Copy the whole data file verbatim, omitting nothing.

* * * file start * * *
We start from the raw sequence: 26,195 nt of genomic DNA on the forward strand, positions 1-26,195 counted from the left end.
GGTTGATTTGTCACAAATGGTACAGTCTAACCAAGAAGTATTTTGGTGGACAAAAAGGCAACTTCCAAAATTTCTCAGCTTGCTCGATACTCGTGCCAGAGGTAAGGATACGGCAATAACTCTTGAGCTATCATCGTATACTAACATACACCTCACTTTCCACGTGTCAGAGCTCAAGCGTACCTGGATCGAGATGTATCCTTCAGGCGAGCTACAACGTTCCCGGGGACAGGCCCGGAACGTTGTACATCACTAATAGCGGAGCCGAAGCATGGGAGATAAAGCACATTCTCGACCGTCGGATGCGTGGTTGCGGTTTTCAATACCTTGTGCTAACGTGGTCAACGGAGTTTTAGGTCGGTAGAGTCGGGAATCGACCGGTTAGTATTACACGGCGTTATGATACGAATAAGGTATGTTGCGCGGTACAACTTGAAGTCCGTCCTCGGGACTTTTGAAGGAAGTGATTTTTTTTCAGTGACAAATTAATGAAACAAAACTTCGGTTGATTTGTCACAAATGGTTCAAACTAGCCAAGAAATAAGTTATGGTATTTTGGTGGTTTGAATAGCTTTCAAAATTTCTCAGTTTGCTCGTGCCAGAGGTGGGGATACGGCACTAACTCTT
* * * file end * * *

We start from the raw sequence: 26,195 nt of genomic DNA on the forward strand, positions 1-26,195 counted from the left end.
GGTTGATTTGTCACAAATGGTACAGTCTAACCAAGAAGTATTTTGGTGGACAAAAAGGCAACTTCCAAAATTTCTCAGCTTGCTCGATACTCGTGCCAGAGGTAAGGATACGGCAATAACTCTTGAGCTATCATCGTATACTAACATACACCTCACTTTCCACGTGTCAGAGCTCAAGCGTACCTGGATCGAGATGTATCCTTCAGGCGAGCTACAACGTTCCCGGGGACAGGCCCGGAACGTTGTACATCACTAATAGCGGAGCCGAAGCATGGGAGATAAAGCACATTCTCGACCGTCGGATGCGTGGTTGCGGTTTTCAATACCTTGTGCTAACGTGGTCAACGGAGTTTTAGGTCGGTAGAGTCGGGAATCGACCGGTTAGTATTACACGGCGTTATGATACGAATAAGGTATGTTGCGCGGTACAACTTGAAGTCCGTCCTCGGGACTTTTGAAGGAAGTGATTTTTTTTCAGTGACAAATTAATGAAACAAAACTTCGGTTGATTTGTCACAAATGGTTCAAACTAGCCAAGAAATAAGTTATGGTATTTTGGTGGTTTGAATAGCTTTCAAAATTTCTCAGTTTGCTCGTGCCAGAGGTGGGGATACGGCACTAACTCTT